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Watchdog Group Sues Ohio Attorney General For Records On Republican Groups

Dave Yost speaks at the Ohio Republican Party event, Tuesday, Nov. 6, 2018, in Columbus, Ohio. Yost was elected as the next Ohio attorney general.
Tony Dejak
Associated Press
Ohio Attorney General Dave Yost

Ohio Attorney General Dave Yost has often spoken about the need for state agencies and office holders to follow the state's "Public Records Act," but now he's accused of failing to do just that. A liberal-leaning watchdog group says Yost has used his official capacity to collaborate in partisan efforts.

The Center for Media and Democracy has filed a lawsuit to compel Yost to turn over documents related to work he’s done with the Republican Attorneys General Association and the Rule Of Law Defense Fund.

"In violation of its obligations under the Act, the Respondent has failed and refused to make records of his involvement with RAGA and RLDF and their influence on the work of his office available, despite the Relators' repeated requests beginning March 10, 2020," the lawsuit reads.

Columbus attorney Fred Gittes represents the Center, which have been trying for months to get copies of communications between Yost and the groups.

“We were initially told that the records requested were not public records under Ohio law, and then when the center explained why they would be, the second response from the Attorney General’s Office was that they had no such records," Gittes says.

The Center says Yost has appeared in his official capacity as Attorney General at both RAGA and RLDF events "discussing legal and policy-focused issues." According to the lawsuit, the groups facilitate discussions between Republican attorneys general and private donors on efforts like legal challenges against the Affordable Care Act and clean air laws. Yost and the groups have also weighed in on non-Ohio issues like President Trump's impeachment by the U.S. House and the criminal case against former national security adviser Michael Flynn.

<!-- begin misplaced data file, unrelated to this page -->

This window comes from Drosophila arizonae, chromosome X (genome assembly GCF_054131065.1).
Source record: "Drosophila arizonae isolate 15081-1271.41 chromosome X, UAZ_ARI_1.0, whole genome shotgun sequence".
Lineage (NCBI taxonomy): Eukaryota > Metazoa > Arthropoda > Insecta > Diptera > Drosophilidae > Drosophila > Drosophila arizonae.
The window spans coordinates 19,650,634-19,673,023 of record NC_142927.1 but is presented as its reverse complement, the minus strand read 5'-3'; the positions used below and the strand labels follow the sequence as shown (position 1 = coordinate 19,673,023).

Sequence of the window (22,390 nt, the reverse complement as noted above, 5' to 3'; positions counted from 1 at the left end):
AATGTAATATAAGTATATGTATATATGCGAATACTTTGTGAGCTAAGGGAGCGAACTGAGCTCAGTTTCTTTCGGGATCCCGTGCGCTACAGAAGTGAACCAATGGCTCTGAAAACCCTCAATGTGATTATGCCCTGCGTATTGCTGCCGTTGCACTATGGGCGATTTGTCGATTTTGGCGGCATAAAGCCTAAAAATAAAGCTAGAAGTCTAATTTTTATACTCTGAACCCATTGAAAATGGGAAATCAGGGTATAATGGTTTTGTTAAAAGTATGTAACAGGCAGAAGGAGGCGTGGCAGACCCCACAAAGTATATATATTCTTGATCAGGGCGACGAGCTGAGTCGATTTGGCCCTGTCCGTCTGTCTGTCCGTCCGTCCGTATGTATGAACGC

"Although RAGA and RLDF seek to, and do, directly influence the public functions of attorneys general in states including Ohio, upon information and belief, they encourage these attorneys general to cloak their relationship, and the influence of wealthy donors on the use of their public offices, in absolute secrecy," the lawsuits claims.

Gittes says the group already has proof some records exist, but wants more details. A spokeswoman for Yost issued a one-line response, saying the office provided the documents that are legally required and reflect official business.